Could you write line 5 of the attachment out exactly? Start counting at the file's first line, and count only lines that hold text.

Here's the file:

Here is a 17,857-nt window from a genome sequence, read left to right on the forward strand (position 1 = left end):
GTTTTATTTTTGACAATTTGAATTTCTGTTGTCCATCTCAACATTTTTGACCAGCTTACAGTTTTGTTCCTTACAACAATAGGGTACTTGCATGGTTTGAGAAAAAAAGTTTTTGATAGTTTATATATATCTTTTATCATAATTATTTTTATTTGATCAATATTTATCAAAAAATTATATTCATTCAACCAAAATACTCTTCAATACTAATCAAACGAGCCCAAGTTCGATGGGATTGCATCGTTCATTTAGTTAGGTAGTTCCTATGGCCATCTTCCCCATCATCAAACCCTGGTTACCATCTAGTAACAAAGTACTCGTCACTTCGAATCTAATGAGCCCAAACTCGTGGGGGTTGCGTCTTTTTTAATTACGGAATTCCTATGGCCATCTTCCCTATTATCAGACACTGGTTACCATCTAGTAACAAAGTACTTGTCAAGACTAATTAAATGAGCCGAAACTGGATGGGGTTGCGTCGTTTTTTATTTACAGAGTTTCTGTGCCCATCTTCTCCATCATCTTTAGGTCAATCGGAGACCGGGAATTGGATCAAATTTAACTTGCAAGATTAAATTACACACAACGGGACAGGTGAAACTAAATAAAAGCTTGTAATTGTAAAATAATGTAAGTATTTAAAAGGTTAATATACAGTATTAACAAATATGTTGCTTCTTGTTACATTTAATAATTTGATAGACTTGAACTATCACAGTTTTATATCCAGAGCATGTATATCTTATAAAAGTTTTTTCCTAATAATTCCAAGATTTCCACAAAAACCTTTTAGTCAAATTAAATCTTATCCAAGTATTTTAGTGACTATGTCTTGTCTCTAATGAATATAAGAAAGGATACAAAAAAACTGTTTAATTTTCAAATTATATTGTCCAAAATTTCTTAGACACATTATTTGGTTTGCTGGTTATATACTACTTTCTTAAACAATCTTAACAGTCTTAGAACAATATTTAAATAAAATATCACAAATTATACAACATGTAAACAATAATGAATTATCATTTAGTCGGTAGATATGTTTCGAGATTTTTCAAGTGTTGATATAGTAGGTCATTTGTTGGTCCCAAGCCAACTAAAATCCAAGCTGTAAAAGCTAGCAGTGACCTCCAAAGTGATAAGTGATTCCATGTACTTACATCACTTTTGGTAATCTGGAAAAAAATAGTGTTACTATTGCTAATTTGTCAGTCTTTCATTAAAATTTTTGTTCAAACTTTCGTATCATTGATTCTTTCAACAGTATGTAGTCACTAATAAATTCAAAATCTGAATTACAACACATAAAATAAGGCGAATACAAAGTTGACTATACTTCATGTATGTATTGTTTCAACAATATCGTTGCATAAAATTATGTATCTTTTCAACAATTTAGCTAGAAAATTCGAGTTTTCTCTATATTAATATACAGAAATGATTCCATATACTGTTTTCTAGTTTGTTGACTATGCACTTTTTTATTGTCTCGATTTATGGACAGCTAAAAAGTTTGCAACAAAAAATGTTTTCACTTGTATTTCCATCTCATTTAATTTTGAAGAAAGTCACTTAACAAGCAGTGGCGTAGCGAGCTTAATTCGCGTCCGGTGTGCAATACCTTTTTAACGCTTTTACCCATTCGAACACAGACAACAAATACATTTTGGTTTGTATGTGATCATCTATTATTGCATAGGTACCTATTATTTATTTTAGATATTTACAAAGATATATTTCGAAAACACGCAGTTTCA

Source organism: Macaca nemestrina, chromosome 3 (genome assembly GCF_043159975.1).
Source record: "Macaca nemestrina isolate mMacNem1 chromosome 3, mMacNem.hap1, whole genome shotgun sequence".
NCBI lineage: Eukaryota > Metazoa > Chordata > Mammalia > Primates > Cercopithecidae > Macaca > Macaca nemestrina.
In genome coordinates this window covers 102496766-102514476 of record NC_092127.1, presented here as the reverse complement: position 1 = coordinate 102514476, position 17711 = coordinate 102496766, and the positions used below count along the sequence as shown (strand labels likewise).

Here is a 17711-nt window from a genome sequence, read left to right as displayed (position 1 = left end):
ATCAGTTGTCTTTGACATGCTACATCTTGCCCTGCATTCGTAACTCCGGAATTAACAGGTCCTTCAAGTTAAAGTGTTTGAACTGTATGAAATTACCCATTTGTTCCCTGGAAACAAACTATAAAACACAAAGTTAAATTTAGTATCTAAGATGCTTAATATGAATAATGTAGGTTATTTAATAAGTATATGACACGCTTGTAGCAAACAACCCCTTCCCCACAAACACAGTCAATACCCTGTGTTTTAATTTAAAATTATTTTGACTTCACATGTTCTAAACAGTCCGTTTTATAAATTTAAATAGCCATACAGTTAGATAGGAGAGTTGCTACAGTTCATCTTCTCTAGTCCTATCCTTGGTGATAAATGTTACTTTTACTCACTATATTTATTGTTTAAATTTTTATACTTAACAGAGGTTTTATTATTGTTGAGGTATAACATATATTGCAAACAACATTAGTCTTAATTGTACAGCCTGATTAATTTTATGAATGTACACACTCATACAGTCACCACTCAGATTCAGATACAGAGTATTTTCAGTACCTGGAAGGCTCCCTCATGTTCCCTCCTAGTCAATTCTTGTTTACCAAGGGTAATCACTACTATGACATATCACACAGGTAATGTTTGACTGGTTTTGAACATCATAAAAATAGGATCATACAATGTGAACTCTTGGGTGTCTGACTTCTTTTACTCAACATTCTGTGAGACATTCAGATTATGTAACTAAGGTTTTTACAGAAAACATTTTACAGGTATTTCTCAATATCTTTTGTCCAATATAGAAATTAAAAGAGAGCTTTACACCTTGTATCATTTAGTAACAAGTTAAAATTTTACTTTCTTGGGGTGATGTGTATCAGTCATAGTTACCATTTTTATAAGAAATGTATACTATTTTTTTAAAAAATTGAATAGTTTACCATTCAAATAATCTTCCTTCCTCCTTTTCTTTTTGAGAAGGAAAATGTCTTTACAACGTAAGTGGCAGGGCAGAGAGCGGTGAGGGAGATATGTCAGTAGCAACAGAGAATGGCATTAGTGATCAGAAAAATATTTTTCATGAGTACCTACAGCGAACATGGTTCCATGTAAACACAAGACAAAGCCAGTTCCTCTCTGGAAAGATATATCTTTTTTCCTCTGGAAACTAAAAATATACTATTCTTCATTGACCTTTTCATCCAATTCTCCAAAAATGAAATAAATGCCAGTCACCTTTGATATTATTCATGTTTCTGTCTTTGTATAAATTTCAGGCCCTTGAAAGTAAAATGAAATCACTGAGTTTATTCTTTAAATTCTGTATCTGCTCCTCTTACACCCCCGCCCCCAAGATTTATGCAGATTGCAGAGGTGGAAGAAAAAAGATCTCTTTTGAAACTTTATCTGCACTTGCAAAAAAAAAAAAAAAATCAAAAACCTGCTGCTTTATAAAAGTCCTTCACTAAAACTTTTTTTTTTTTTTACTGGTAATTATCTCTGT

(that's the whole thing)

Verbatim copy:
NCBI lineage: Eukaryota > Metazoa > Chordata > Mammalia > Primates > Cercopithecidae > Macaca > Macaca nemestrina.